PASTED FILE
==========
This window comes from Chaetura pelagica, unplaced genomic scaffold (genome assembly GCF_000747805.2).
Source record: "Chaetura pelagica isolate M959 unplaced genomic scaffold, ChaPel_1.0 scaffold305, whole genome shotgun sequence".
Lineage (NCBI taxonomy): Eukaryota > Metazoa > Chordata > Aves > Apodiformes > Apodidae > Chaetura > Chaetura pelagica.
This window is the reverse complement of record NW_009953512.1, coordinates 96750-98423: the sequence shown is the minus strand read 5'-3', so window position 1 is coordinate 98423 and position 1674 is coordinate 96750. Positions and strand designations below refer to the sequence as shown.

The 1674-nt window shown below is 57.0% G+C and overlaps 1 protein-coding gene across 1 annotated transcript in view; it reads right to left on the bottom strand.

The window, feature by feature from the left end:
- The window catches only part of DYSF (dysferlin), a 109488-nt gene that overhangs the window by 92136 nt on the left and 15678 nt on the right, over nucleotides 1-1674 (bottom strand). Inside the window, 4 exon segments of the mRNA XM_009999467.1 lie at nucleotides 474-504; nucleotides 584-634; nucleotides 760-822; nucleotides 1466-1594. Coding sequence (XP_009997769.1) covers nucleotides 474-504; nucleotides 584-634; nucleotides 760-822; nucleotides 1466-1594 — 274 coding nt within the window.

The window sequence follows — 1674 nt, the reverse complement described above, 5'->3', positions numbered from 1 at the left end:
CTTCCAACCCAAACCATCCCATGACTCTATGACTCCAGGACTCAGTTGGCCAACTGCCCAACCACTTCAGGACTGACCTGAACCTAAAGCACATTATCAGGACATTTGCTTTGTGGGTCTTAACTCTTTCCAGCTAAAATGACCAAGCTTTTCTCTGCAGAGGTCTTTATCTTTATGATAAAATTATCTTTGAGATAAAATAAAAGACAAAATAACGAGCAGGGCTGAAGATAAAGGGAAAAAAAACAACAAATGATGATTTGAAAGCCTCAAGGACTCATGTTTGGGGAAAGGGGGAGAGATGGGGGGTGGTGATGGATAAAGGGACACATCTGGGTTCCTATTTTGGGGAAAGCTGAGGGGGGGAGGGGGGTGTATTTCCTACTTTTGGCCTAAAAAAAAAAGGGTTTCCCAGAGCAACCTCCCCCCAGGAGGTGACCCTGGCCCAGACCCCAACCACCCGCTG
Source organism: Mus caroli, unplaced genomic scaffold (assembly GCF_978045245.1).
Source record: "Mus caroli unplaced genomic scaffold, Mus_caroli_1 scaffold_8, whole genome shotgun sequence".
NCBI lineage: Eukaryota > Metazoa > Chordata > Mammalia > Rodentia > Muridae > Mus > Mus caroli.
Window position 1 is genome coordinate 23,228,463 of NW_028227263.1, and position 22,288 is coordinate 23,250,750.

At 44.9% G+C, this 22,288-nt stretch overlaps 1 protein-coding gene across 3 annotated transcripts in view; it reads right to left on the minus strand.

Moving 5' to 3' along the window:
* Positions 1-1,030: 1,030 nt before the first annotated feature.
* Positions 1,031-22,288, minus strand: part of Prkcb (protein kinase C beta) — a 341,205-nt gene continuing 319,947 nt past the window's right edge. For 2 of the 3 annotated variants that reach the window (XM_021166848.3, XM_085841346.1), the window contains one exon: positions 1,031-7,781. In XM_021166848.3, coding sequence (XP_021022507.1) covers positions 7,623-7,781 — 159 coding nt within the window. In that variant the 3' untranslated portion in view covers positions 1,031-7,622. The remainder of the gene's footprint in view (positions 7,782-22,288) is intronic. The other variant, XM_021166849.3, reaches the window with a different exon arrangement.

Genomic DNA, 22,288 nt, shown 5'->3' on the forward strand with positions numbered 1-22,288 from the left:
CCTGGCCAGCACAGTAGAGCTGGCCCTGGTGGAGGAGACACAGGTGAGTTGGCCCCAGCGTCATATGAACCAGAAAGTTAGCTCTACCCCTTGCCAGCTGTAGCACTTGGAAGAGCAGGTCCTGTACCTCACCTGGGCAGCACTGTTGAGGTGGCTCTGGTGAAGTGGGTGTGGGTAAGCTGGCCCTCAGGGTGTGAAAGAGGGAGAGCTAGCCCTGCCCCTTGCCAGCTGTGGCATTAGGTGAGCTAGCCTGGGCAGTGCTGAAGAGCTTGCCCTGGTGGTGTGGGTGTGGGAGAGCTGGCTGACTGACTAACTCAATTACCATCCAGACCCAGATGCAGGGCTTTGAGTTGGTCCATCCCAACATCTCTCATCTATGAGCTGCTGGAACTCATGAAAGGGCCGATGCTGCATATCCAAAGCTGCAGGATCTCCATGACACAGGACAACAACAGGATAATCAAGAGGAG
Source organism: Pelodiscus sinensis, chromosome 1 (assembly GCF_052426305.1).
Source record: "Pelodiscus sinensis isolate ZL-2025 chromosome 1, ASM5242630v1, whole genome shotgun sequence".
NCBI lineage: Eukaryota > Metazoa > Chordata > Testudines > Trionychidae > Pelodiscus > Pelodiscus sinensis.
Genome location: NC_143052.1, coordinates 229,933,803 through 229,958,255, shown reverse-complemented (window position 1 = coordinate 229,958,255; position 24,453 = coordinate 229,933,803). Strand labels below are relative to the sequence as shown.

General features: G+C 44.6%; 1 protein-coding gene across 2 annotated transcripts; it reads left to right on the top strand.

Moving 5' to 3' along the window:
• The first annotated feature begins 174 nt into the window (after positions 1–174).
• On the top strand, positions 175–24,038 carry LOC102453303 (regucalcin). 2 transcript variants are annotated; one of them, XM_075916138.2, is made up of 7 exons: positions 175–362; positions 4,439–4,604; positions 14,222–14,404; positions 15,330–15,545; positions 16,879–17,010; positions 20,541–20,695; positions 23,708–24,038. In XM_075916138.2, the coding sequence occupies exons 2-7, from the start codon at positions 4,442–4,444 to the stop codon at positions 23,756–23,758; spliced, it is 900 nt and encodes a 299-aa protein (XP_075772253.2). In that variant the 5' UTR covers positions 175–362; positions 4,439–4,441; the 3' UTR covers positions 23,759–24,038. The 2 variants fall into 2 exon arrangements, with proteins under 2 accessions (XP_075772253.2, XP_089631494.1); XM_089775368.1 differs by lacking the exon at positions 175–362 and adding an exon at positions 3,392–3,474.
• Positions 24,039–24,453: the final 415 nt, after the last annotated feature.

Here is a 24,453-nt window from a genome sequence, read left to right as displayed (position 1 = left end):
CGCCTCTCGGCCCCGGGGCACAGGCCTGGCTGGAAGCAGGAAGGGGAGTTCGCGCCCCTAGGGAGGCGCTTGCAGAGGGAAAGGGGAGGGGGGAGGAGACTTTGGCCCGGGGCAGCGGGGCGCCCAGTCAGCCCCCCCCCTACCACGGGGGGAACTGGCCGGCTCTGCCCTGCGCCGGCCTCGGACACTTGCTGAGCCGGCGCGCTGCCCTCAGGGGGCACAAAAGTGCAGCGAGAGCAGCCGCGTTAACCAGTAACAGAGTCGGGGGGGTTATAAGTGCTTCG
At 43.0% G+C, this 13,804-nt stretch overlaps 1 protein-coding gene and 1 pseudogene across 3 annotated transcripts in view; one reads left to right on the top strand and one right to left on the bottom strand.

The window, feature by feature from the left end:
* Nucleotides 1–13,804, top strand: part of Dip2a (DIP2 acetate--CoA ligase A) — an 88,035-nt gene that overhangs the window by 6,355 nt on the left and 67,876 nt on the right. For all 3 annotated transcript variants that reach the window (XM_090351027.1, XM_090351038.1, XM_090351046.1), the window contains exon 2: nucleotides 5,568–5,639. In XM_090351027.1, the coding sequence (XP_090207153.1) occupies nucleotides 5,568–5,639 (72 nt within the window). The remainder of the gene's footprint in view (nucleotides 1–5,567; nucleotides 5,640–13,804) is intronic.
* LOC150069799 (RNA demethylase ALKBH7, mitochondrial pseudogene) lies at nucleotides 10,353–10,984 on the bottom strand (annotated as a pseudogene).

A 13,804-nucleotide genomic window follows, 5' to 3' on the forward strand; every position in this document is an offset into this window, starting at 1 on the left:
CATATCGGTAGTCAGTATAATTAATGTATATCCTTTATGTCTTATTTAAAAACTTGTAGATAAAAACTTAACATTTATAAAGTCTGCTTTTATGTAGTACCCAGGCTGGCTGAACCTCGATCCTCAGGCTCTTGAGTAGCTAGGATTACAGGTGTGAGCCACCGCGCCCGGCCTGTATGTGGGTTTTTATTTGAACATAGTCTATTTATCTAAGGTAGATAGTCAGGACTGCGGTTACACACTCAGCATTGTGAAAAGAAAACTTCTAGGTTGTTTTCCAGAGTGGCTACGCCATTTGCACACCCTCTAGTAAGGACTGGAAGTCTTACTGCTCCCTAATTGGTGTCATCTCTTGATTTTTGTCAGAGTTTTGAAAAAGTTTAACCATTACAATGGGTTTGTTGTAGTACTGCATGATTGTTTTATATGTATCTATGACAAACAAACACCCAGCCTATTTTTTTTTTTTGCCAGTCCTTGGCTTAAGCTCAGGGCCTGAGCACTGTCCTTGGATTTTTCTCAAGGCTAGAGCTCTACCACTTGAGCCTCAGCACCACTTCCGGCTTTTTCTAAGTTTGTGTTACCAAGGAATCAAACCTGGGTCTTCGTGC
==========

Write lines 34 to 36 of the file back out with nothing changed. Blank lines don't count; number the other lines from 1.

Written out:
* LOC150069799 (RNA demethylase ALKBH7, mitochondrial pseudogene) lies at nucleotides 10,353–10,984 on the bottom strand (annotated as a pseudogene).

A 13,804-nucleotide genomic window follows, 5' to 3' on the forward strand; every position in this document is an offset into this window, starting at 1 on the left:
CATATCGGTAGTCAGTATAATTAATGTATATCCTTTATGTCTTATTTAAAAACTTGTAGATAAAAACTTAACATTTATAAAGTCTGCTTTTATGTAGTACCCAGGCTGGCTGAACCTCGATCCTCAGGCTCTTGAGTAGCTAGGATTACAGGTGTGAGCCACCGCGCCCGGCCTGTATGTGGGTTTTTATTTGAACATAGTCTATTTATCTAAGGTAGATAGTCAGGACTGCGGTTACACACTCAGCATTGTGAAAAGAAAACTTCTAGGTTGTTTTCCAGAGTGGCTACGCCATTTGCACACCCTCTAGTAAGGACTGGAAGTCTTACTGCTCCCTAATTGGTGTCATCTCTTGATTTTTGTCAGAGTTTTGAAAAAGTTTAACCATTACAATGGGTTTGTTGTAGTACTGCATGATTGTTTTATATGTATCTATGACAAACAAACACCCAGCCTATTTTTTTTTTTTGCCAGTCCTTGGCTTAAGCTCAGGGCCTGAGCACTGTCCTTGGATTTTTCTCAAGGCTAGAGCTCTACCACTTGAGCCTCAGCACCACTTCCGGCTTTTTCTAAGTTTGTGTTACCAAGGAATCAAACCTGGGTCTTCGTGC